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mnnaj

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About mnnaj

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  1. I've mostly been a lurker here. I comment occasionally and read many of the posts. I have been feeling very grateful for this community of people lately. I have found answers without asking the questions. And yes answers to questions I didn't know I had. Some of the comments are way over my head - technical glazing and electricity posts come to mind. I may not understand what you are posting, but I appreciate that each of you takes the time to share your knowledge with those of us who want to know. I am very glad to have found this group of knowledgeable, agreeable and respectful people. There are too many of you to name and I don't want to miss anyone. I know if I see a particular avatar that I should read that post. Thank you for your time and experience. I hope that you all continue to contribute for many years and that I can continue to lurk, while avidly reading the posts. Nancy
  2. I also suggest a barrier cream of some sort, I ordered mine from Walgreens, can't remember the name. There are barrier creams that act as a resist to water (useful for clay) and barrier creams for oil (working on cars or with oil paint). I used mine for a while, but couldn't remember to put it on BEFORE touching the clay. It works when it is used. Nancy
  3. We have found ourselves with quite a number of posts that have schmutz on them so they don't sit flat. Some of them have been ground down. We now have a pile of posts of various heights, just off by 1/16" , give or take, from each other. I'm toying with the idea of cutting the posts down to the next full inch to try to get them all the same size. The formerly 5" posts to 4" ect... Are there any suggestions on what kind of saw will work? I have access to an older type miter saw and a table saw. How about blades? And being kind of new to the maintenance side of kilns and shelving - is kiln wash necessary on the ends of the posts for electric kilns that only fire to ^6? Thanks, Nancy
  4. It looks like there is no glaze on the indent inside the hat. Do you have a post that is small enough not to touch the glaze that the hat could ride on during the firing? It would still need to be tall enough to get the edge of the hat off the shelf. Nancy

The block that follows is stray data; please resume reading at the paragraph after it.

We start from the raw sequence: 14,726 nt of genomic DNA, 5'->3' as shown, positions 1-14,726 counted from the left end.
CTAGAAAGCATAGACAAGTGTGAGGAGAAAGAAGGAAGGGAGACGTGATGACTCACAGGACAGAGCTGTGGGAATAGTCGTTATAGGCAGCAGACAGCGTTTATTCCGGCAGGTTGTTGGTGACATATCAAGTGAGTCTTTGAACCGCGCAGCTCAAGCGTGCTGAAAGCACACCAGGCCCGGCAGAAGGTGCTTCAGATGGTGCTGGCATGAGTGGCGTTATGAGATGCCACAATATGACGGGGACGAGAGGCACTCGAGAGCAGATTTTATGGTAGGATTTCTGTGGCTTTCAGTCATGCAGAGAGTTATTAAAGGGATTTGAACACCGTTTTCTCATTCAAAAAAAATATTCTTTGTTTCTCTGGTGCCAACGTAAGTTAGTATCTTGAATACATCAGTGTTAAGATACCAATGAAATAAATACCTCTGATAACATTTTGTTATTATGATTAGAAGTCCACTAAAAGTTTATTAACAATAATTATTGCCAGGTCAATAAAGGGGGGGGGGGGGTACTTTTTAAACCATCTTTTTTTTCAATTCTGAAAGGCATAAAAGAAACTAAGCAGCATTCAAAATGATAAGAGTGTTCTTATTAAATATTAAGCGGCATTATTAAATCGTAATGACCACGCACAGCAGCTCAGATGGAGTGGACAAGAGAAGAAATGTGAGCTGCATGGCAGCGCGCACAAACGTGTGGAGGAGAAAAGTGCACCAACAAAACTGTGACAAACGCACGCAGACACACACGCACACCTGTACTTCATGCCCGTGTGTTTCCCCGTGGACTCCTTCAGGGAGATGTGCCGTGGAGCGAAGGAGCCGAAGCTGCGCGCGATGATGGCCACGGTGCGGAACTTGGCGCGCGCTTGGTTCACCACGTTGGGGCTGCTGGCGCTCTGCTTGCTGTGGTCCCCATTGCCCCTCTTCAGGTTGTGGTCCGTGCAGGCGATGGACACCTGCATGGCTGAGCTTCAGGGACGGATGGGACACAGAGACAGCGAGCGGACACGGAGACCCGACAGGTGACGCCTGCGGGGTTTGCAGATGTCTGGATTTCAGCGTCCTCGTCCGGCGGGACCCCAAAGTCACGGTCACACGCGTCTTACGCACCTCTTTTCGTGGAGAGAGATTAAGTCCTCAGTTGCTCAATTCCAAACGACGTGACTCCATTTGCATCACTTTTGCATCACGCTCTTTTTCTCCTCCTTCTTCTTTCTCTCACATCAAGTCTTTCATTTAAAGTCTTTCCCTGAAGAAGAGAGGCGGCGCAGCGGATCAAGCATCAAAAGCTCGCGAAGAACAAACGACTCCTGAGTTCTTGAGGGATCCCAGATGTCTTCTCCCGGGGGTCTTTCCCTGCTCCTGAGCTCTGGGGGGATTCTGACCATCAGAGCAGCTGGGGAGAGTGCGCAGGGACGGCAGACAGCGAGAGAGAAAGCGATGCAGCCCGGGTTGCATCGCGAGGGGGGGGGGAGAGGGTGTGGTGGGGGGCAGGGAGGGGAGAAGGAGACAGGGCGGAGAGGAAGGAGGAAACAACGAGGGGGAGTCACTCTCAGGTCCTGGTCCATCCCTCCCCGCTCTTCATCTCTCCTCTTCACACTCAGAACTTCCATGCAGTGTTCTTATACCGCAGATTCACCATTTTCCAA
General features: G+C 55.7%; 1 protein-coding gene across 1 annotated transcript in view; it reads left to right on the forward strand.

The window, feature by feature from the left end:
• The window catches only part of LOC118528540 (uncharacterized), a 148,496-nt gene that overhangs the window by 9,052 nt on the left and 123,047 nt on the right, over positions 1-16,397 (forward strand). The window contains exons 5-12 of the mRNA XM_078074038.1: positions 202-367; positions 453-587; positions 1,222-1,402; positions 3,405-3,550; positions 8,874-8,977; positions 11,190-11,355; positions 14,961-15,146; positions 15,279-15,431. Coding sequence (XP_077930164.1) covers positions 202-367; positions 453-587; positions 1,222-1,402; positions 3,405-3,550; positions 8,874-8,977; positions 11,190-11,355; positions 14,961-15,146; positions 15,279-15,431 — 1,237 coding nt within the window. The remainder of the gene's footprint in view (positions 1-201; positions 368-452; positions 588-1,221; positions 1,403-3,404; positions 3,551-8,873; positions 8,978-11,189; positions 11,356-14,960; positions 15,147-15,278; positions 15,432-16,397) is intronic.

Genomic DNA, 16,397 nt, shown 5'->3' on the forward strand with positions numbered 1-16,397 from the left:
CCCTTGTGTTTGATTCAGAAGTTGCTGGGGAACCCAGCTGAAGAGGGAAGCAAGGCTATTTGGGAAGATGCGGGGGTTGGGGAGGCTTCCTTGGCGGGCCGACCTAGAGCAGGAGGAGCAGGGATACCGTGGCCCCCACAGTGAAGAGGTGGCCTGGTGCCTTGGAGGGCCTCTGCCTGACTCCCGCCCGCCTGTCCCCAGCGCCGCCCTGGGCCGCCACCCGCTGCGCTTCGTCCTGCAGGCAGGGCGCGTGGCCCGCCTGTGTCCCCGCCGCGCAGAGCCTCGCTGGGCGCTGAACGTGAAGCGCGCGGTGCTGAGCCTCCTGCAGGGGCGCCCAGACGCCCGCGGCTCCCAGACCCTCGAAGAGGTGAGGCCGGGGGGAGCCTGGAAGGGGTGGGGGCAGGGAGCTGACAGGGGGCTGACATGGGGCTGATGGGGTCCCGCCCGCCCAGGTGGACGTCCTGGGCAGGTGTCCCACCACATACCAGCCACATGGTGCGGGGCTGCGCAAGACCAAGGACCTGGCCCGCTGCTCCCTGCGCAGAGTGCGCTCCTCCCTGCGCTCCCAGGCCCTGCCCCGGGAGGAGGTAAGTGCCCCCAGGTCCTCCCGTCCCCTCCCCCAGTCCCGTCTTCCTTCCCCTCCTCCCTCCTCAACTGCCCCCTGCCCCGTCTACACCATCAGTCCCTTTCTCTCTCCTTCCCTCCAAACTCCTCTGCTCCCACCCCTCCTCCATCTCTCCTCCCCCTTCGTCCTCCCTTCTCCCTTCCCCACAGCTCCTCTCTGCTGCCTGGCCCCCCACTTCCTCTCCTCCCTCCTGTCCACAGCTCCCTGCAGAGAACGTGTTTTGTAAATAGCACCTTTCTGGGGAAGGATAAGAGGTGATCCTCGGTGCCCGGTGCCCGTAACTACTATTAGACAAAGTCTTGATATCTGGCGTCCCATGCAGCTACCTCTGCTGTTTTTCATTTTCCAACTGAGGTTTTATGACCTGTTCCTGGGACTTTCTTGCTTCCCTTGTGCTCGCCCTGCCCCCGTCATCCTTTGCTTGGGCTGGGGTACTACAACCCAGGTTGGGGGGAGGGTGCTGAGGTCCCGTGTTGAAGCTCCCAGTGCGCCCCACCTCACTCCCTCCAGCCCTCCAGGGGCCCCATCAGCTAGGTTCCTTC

5. Thank you for the notice on Warren, I live in Minnesota and didn't know he had passed. He affected many of the people I have learned from. Nancy
  6. How do they plan on keeping the loose powder from the inside of pots? Personally, I wouldn't want a pot I worked hard over to have schmutz (crap) or powder blown or dripped into it. If it won't melt on the kiln shelf, it will leave marks in my pots - the bowl or plate will not have a usable surface. Ish. Nancy
  7. Take classes. The dream of being a potter or playing with clay maybe upset by the reality of things you can't control, like back pain, allergies to dust, always having rough dry hands. Your instructor will be able to give advice on how to do things easier - things that might take you months or years to discover on your own. I also find that the interaction with other students improves me and changes my work. Seeing things online are ok, but being able see it done, walk around the demo, look at it from another angle, touch the clay at each stage, that is worth much, much more. Nancy by the way I started classes at age 50.
  8. Thank you both, I hadn't seen the thread, but it was good information. I'll relay it to her as time goes by (if she is pregnant), Nancy
  9. As a new teacher in a community education setting I have a question that I have not seen in the Forum. One of my students may be pregnant. I have looked in books on health and safety by Monona Rossol, Michael McCann, and Angela Babin. None are specific to clay, pottery and glazing. Other than the basic precautions all of us should be using (wet mopping, dust mask, frequent breaks for back), are there things/chemicals that we should be concerned about? I'm mostly thinking glazing, are there chemicals she should avoid, or will using gloves and good housekeeping be enough? Thanks for your input. Nancy Johnson
  10. Can you list the address of the show? I'm not clear on where it is. Thanks Nancy
  11. I am learning to weave. I've been quilting for 50 years, knitting & crocheting. Love the fiber arts. Nancy J
  12. Thanks for your comments. It's an urn with a cork type in the opening, I'll make sure to let who ever is filling it know to leave a hole when sealing it. Never thought of someone diving it up.
  13. A friend with a terminal illness wants an urn to eventually (soon) be sunk into a lake with some of his and his now deceased brothers ashes. I'm thinking that ashes, even in a ceramic urn, may float. Any ideas to insure that the urn will sink during the ceremony? Thanks Nancy
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